What is prostate cancer?
Prostate cancer is defined as cancerous cells that grow in the prostate gland. While the cancer may be contained within the gland, oftentimes, it moves through the prostate capsule into other parts of the body. Next to lung cancer, it is the second most common cancer among men. Although overall incidence rates have decreased over the years, statistics indicate that it continues to affect one in nine men.
Depending on the location, stage, and aggressiveness of the disease, this cancer can be treated utilizing several different modalities. Among these treatment options is radiation therapy.
Radiation therapy, or radiotherapy, is a treatment option that uses the power of radiation to destroy cancerous cells by preventing them from dividing and spreading. Radiation therapy is delivered under the direction and supervision of a Radiation Oncologist.
When is radiation indicated?
Radiation is best utilized under the following conditions:
- Radiation therapy is used as a first line treatment for men who have localized cancer in their prostate. This means that the cancerous cells are still contained within the prostate gland and have not penetrated the capsule. While the cells are contained, radiation therapy is used to target these cells.
- Men with low grade, localized cancer are good candidates for radiation therapy. Low grade cancer means that the cancerous cells are very similar to normal cells, and that they are growing very slowly.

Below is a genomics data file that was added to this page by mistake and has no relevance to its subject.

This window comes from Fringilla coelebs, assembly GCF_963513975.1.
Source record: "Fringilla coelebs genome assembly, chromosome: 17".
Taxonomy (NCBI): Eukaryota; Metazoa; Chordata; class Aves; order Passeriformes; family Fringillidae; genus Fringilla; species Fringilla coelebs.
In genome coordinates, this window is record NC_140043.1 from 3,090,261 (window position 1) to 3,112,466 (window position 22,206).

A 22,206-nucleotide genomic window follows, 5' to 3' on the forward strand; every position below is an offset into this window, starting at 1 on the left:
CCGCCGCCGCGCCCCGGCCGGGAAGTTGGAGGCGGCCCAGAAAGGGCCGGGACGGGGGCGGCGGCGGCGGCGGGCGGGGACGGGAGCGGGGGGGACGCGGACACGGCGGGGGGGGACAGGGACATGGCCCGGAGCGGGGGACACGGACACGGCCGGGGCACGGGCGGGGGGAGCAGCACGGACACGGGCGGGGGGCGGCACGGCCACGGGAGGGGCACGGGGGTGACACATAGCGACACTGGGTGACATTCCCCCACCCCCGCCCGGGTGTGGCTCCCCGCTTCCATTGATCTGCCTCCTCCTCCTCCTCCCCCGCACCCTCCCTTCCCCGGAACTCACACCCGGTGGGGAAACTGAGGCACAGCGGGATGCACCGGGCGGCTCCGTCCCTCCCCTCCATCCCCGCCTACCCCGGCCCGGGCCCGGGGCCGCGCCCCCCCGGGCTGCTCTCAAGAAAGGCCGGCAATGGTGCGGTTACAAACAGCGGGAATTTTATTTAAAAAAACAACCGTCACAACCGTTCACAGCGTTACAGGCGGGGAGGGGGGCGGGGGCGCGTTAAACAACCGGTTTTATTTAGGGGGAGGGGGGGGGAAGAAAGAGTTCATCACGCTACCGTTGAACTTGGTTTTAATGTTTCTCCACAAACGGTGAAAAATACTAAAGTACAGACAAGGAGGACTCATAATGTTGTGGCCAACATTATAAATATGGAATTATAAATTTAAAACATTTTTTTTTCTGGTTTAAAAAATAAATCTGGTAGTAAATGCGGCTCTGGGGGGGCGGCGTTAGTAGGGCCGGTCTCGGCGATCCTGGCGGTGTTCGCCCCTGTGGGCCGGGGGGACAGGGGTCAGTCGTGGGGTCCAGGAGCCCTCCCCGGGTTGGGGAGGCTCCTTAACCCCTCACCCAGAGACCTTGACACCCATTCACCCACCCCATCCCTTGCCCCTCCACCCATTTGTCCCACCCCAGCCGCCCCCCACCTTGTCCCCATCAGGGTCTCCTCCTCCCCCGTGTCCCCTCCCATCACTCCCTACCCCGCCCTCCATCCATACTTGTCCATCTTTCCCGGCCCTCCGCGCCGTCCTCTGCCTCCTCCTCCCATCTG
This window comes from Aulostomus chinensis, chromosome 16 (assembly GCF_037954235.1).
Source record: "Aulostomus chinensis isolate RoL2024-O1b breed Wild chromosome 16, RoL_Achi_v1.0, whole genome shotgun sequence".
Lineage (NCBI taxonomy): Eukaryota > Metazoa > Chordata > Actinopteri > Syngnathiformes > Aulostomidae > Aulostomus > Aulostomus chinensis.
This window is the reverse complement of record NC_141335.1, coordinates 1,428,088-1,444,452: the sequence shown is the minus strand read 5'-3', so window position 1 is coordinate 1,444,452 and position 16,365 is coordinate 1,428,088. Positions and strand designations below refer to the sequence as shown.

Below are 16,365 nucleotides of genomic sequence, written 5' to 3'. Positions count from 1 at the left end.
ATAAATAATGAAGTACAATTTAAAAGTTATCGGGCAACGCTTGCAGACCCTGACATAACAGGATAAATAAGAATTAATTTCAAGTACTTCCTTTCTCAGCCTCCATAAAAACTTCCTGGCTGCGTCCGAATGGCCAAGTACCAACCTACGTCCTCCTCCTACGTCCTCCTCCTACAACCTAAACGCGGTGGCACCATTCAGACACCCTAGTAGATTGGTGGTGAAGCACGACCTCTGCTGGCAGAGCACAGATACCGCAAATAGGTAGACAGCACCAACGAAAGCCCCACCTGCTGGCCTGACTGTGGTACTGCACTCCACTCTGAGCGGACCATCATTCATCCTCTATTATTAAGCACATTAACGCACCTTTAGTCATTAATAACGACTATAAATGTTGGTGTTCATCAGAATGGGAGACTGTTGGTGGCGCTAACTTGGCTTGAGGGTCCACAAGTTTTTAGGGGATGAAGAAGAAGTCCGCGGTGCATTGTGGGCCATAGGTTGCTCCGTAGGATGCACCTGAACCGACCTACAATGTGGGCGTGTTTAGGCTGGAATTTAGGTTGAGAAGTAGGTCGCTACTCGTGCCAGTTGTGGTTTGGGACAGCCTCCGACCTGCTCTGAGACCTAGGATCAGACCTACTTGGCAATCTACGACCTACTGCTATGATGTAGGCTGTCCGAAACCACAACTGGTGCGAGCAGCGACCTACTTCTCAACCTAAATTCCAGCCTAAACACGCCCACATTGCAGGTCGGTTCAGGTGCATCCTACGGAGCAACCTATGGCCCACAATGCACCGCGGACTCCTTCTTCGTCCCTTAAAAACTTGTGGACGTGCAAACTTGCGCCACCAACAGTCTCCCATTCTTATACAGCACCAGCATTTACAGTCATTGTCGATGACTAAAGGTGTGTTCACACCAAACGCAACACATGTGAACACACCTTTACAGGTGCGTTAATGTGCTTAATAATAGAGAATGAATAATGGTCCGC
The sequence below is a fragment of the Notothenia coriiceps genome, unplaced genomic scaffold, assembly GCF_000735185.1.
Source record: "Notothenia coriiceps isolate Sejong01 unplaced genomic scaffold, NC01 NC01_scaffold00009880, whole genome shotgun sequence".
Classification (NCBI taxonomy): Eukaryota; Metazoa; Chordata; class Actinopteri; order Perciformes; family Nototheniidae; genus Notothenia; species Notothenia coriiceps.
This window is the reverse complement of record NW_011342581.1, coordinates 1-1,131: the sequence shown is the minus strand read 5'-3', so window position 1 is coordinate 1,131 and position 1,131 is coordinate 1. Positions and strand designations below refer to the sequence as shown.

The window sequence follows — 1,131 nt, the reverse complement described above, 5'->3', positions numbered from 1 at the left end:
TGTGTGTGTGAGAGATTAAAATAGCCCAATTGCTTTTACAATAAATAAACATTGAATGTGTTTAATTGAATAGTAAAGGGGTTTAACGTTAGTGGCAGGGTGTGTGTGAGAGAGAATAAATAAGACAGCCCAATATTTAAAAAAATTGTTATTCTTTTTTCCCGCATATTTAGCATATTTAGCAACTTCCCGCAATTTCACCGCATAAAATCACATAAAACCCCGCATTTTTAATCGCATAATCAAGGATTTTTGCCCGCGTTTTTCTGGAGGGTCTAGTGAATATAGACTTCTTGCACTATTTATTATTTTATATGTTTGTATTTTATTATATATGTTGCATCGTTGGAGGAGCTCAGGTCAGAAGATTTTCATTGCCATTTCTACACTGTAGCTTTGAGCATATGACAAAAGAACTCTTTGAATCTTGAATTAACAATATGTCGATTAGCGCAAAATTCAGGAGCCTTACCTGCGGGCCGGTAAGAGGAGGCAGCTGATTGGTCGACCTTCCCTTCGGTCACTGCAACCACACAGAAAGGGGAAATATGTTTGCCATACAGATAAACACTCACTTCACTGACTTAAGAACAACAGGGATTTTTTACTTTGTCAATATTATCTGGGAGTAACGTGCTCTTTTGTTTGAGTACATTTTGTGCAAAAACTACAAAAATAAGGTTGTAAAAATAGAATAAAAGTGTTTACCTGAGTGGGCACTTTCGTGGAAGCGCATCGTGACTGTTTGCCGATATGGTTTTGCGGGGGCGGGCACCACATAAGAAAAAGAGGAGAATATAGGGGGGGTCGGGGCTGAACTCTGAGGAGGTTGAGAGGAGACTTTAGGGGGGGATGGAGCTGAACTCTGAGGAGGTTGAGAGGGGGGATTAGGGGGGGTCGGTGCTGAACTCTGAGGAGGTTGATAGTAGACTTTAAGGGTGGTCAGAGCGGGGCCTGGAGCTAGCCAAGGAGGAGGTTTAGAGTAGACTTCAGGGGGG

- Men with locally advanced prostate cancer can also consider radiation therapy. Locally advanced cancer is defined as cancer that has moved outside the prostate capsule, but is within close proximity of the capsule. This cancer has not yet moved to other parts of the body.
- Radiation therapy may also be indicated if cancer has returned after surgical removal of the prostate. This type of radiation therapy is known as salvage therapy.
- When cancer moves outside of the capsule into bone (metastatic cancer), radiation therapy is utilized to help relieve the pain associated with bone metastases. Radiation therapy may also be used when prostate cancer has moved to other parts of the body.
The Austin Center for Radiation Oncology is a high-volume prostate cancer radiation center that has treated hundreds of men across Texas. If you have been newly diagnosed with cancer, contact our office to schedule a consultation with Dr. Richard Garza.